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Savings on Fuel - Part Two

Maintaining your vehicle to improve fuel economy.

By Michael Knowling

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At a glance...

  • Second of 4-part series
  • Maintenance to enhance fuel economy
  • Routine servicing
  • Ensuring overall efficiency
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In the first part of this series we looked at choosing the most economical car to suit your needs. (See Savings on Fuel - Part One.)

In this, the second part, we’ll look at maintenance that will keep your vehicle running at its most frugal.

Engine Oil and Gear Lubricants

To wring maximum fuel economy from your car, you should use the thinnest engine oil and gear lubricants recommended by the manufacturer.

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As a guide, most modern engines require a multi-grade oil with a viscosity of around SAE 10W/40. This describes an oil with a viscosity rating of 10 when cold and 40 once warmed to normal operating temperature (the higher the number, the thicker the oil). A common alternative for SAE 10W/40 oil is SAE 10W/30 – an oil that gives identical lubrication characteristics when cold but stays relatively thin once up to normal operating temperature. The SAE 10W/30 oil will reduce engine losses and improve fuel economy without compromising engine lubrication.

Eeach car has different engine oil requirements so you should always check your manufacturer’s handbook.

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Manual gearboxes and differentials require a dedicated gear lubricant ranging from SAE 60 to 250. This is considerably thicker than typical engine oil. As a guide, the early ‘90s Subaru Liberty can use either SAE 85 or 90 grade fluid for its manual gearbox/front differential assembly. The thinner SAE 85 grade fluid will deliver superior fuel economy without a major effect on lubrication but, again, we recommend consulting the vehicle handbook for recommendations to suit your driving environment.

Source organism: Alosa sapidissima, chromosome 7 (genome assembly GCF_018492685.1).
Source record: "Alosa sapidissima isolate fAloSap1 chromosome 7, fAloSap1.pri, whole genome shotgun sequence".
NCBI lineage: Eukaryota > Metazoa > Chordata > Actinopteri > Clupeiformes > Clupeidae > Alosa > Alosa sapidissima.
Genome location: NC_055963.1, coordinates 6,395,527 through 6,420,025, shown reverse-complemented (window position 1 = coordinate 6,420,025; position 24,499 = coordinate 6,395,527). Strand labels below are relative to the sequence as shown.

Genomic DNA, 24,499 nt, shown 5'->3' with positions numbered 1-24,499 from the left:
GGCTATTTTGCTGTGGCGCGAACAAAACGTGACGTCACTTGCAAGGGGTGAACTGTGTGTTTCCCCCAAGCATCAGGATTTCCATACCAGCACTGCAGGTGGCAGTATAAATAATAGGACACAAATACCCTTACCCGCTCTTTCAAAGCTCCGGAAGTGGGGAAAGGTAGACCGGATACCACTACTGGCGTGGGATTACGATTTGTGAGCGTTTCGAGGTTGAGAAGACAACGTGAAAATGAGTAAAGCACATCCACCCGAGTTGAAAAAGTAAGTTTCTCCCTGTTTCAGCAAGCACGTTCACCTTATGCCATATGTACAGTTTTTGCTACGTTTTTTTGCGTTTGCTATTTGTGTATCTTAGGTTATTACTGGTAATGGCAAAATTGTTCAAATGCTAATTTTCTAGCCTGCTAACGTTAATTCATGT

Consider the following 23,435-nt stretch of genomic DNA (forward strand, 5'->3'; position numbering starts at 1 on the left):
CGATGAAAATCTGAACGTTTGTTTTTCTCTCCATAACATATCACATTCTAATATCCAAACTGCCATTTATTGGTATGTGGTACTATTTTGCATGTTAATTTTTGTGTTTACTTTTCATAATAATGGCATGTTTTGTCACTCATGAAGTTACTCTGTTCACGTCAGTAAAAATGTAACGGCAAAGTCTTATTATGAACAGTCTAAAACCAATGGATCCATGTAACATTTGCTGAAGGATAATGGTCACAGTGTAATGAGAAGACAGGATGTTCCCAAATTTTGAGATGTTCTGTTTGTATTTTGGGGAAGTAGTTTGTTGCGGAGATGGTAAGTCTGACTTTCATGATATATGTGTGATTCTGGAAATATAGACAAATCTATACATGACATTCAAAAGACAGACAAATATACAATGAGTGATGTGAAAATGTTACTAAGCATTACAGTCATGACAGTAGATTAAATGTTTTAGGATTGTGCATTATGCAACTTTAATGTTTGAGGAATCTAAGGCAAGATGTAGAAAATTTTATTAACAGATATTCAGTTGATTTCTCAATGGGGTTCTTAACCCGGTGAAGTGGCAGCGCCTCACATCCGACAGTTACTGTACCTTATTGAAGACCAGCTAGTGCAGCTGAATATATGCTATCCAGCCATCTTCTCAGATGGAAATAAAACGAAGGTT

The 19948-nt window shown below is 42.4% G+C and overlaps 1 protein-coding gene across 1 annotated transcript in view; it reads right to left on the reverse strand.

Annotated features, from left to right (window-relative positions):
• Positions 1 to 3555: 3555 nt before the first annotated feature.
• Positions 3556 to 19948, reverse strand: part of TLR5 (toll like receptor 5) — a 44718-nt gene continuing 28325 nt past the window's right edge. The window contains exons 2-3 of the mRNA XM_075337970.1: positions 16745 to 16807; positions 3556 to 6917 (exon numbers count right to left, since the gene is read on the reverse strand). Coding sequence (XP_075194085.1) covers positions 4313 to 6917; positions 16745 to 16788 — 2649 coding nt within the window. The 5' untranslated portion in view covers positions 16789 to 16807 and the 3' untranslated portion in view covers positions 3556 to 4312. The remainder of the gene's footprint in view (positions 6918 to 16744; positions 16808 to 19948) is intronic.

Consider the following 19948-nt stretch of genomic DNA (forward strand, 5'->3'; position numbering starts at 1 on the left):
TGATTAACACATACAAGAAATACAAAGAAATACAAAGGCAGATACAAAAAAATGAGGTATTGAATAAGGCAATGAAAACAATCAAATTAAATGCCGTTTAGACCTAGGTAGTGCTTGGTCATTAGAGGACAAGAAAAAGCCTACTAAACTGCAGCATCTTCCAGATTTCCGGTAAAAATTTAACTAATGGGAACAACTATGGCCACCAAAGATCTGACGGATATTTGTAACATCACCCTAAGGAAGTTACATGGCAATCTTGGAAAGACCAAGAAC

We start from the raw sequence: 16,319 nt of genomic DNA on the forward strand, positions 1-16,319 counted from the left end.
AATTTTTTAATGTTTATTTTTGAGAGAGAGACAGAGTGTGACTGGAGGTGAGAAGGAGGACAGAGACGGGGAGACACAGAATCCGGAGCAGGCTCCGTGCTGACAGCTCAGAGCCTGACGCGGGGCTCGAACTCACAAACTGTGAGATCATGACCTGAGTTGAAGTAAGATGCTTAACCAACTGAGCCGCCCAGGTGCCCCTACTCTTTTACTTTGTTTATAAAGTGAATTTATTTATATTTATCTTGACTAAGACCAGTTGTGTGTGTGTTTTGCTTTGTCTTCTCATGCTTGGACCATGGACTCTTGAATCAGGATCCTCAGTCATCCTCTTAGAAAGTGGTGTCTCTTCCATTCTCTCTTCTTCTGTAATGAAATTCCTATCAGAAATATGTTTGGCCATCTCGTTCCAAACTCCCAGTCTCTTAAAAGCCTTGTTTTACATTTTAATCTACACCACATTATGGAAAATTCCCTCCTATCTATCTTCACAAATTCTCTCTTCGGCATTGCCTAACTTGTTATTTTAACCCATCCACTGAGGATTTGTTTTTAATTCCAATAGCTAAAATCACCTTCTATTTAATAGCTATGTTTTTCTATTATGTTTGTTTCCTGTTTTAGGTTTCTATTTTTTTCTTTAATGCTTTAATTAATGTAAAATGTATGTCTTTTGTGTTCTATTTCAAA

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When it comes to automatic transmissions, there is typically only one type of fluid recommended by the manufacturer – and that’s the one you should use. Automatic transmission fluid is extremely complex and should not be messed around with.


There are three engine-related filters in a car – the air filter, oil filter and fuel filter.

Of this trio, the air filter can have the biggest effect on fuel consumption - a dirty air filter restricts airflow into the engine, causing a noticeable loss of power and increase in fuel consumption.

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One solution is to replace the air filter at - or before - the recommended interval specified in your vehicle handbook. An early ‘90s Subaru Liberty requires an air filter inspection every 25,000km/12 months and replacement every 50,000km/24 months. If you drive in dusty conditions, we recommend more frequent inspection for air filter blockage.

Some people choose to install a generic aftermarket air filter. Many aftermarket air filter manufacturers claim superior airflow to the factory part and, as a result, better power and economy. But a free-flow air filter may not provide engine protection equal to the factory part.